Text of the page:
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Re: [PATCH] rebase -x: sanity check command

Dear Junio & Dscho

On 28/01/2019 21:56, Johannes Schindelin wrote:
> Hi Junio,
> On Mon, 28 Jan 2019, Junio C Hamano wrote:
>> Phillip Wood <phillip.wood@xxxxxxxxxxxx> writes:
>>> From: Phillip Wood <phillip.wood@xxxxxxxxxxxxx>
>>> If the user gives an empty argument to --exec then the rebase starts to
>>> run before erroring out with
>>>   error: missing arguments for exec
>>>   error: invalid line 2: exec
>>>   You can fix this with 'git rebase --edit-todo' and then run 'git rebase --continue'.
>>>   Or you can abort the rebase with 'git rebase --abort'.
>> Hmph.  I do agree that the above makes an unfortunate end-user
>> experience, but I would sort-of imagine that it would even be nicer
>> for such an empty exec to behave as if it were "exec false" but with
>> less severe error message, i.e. a way for the user to say "I want to
>> break the sequence here and get an interactive session".  We may not
>> even need to add the "break" insn if we go that way and there is one
>> less thing for users to learn.  I dunno, but I tend to prefer giving
>> a useful and safe behaviour to interactive users other than erroring
>> out, when there _is_ such a safe behaviour that is obvious from the
>> situation, and I feel that an empty "exec" is such a case.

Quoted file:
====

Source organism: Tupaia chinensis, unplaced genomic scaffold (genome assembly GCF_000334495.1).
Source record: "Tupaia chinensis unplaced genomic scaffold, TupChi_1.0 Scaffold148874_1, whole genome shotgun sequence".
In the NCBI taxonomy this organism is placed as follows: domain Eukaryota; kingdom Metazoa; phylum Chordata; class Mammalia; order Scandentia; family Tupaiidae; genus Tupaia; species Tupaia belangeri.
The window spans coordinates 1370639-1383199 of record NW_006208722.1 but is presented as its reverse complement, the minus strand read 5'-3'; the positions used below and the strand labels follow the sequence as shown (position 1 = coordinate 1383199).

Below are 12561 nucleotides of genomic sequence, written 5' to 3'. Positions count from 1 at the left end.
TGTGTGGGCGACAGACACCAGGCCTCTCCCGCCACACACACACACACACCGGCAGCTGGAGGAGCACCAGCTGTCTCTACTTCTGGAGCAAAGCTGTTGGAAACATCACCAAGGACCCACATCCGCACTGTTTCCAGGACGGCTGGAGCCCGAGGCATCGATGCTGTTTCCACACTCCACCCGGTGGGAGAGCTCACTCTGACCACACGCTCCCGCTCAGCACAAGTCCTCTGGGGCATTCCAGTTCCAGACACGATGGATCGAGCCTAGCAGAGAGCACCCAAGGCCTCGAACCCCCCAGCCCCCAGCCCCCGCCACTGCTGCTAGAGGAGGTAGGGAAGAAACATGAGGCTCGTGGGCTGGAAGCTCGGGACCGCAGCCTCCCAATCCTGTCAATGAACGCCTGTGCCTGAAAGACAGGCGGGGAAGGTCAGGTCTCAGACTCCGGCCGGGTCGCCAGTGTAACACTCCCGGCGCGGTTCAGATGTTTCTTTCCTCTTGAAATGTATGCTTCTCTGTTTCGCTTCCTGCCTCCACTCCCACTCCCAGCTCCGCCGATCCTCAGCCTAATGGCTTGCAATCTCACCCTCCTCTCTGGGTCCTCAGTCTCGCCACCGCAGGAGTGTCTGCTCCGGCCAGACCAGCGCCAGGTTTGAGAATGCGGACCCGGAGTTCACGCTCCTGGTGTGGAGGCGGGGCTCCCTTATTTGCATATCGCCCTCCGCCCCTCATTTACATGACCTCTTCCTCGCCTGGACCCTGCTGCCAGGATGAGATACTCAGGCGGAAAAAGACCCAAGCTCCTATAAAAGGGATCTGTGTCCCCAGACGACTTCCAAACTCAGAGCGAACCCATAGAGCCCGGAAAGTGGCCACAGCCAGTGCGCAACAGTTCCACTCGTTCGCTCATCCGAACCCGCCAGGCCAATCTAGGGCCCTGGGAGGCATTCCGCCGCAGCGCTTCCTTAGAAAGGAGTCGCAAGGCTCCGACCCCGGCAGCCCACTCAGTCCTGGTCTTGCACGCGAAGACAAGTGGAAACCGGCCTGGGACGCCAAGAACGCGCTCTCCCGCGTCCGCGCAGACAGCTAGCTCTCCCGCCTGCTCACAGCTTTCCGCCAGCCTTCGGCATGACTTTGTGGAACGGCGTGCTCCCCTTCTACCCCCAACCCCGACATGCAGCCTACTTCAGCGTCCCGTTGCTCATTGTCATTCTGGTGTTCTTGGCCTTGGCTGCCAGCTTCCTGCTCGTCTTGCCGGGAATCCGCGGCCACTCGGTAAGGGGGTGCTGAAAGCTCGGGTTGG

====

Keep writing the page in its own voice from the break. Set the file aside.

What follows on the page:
> That would make things unnecessarily confusing. An empty command is not
> `false` with a gentler error message. An empty command is a missing
> command.

I agree that having a special meaning to the empty command would be
confusing. Also giving it on the command line only helps if you want to
stop after each pick and my impression is that people want to break
after specific commits to amend a fixup or something like that.

> I am, however, concerned that special-casing an empty command will not
> make things better: if the user called `git rebase --exec=fasle`, they
> will *still* have to clean up their edit script.

The empty commands create an invalid todo list which git cannot parse,
this patch is not a step down the path of checking that the command
exists or is valid shell - I don't think that would be possible in the
general case.

Best Wishes


> Or just `git rebase --abort`, which I would do whether I had forgotten to
> specify a command or whether I had a typo in my command.
>>> Also check that the command does not contain any newlines as the
>>> todo-list format is unable to cope with multiline commands. Note that
>>> this changes the behavior, before this change one could do
>>> git rebase --exec='echo one
>>> exec echo two'
>> It is very good to check the input, regardless of what an empty
>> "exec" should do.
> Should we then also check for incorrect quoting, missing commands, other
> errors? I am not sure that this path leads to sanity.
> Ciao,
> Dscho